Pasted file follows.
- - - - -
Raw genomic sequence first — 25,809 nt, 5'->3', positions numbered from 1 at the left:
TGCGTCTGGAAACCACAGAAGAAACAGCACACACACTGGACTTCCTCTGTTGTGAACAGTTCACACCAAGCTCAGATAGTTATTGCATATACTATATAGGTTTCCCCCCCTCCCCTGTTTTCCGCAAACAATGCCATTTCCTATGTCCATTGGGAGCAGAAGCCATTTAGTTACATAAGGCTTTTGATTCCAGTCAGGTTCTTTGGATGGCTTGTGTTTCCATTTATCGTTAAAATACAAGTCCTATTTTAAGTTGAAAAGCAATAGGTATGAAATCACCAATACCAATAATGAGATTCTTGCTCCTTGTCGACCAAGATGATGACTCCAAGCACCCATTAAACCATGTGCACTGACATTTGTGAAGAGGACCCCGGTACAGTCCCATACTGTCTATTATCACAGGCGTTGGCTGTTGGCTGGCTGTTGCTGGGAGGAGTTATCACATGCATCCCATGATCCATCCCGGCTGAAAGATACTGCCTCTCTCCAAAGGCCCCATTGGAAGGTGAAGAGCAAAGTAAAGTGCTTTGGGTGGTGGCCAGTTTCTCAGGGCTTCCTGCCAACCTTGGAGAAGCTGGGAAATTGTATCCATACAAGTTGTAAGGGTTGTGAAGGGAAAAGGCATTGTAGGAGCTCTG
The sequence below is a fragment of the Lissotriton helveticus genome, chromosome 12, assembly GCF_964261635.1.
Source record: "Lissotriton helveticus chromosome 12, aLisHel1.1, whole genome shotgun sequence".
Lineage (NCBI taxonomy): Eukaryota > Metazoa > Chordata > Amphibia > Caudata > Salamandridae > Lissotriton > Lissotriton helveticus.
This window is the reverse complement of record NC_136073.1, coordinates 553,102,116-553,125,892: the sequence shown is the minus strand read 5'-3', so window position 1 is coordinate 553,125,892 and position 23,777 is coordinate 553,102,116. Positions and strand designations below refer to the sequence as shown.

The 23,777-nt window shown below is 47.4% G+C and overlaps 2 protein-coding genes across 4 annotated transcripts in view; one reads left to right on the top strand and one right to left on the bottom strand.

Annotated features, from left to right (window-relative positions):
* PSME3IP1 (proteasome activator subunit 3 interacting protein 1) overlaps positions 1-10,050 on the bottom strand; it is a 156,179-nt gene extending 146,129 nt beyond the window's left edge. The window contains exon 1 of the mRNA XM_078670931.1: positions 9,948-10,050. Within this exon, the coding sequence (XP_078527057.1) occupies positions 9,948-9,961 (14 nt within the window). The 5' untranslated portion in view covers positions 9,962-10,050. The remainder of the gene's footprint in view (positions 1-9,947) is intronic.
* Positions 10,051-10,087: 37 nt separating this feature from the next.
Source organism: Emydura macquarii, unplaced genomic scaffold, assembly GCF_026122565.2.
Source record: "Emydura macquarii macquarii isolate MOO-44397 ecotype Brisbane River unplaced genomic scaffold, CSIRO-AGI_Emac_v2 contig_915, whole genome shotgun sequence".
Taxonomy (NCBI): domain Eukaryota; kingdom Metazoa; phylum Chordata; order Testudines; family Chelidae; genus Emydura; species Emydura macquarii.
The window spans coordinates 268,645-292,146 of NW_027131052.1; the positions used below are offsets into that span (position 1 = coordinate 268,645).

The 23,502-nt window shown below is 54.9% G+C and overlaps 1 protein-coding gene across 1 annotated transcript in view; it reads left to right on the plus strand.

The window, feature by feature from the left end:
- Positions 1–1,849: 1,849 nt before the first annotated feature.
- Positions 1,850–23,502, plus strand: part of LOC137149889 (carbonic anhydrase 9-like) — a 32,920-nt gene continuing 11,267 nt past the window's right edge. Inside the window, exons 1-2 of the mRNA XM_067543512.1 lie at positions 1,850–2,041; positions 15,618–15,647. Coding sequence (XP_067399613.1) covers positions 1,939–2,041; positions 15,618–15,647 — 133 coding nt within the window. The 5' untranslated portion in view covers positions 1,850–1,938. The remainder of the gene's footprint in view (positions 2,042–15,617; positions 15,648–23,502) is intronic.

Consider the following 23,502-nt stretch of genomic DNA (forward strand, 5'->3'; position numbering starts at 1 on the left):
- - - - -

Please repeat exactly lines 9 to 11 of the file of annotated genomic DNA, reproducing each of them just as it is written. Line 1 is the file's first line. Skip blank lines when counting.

* PSME3IP1 (proteasome activator subunit 3 interacting protein 1) overlaps positions 1-10,050 on the bottom strand; it is a 156,179-nt gene extending 146,129 nt beyond the window's left edge. The window contains exon 1 of the mRNA XM_078670931.1: positions 9,948-10,050. Within this exon, the coding sequence (XP_078527057.1) occupies positions 9,948-9,961 (14 nt within the window). The 5' untranslated portion in view covers positions 9,962-10,050. The remainder of the gene's footprint in view (positions 1-9,947) is intronic.
* Positions 10,051-10,087: 37 nt separating this feature from the next.
Source organism: Emydura macquarii, unplaced genomic scaffold, assembly GCF_026122565.2.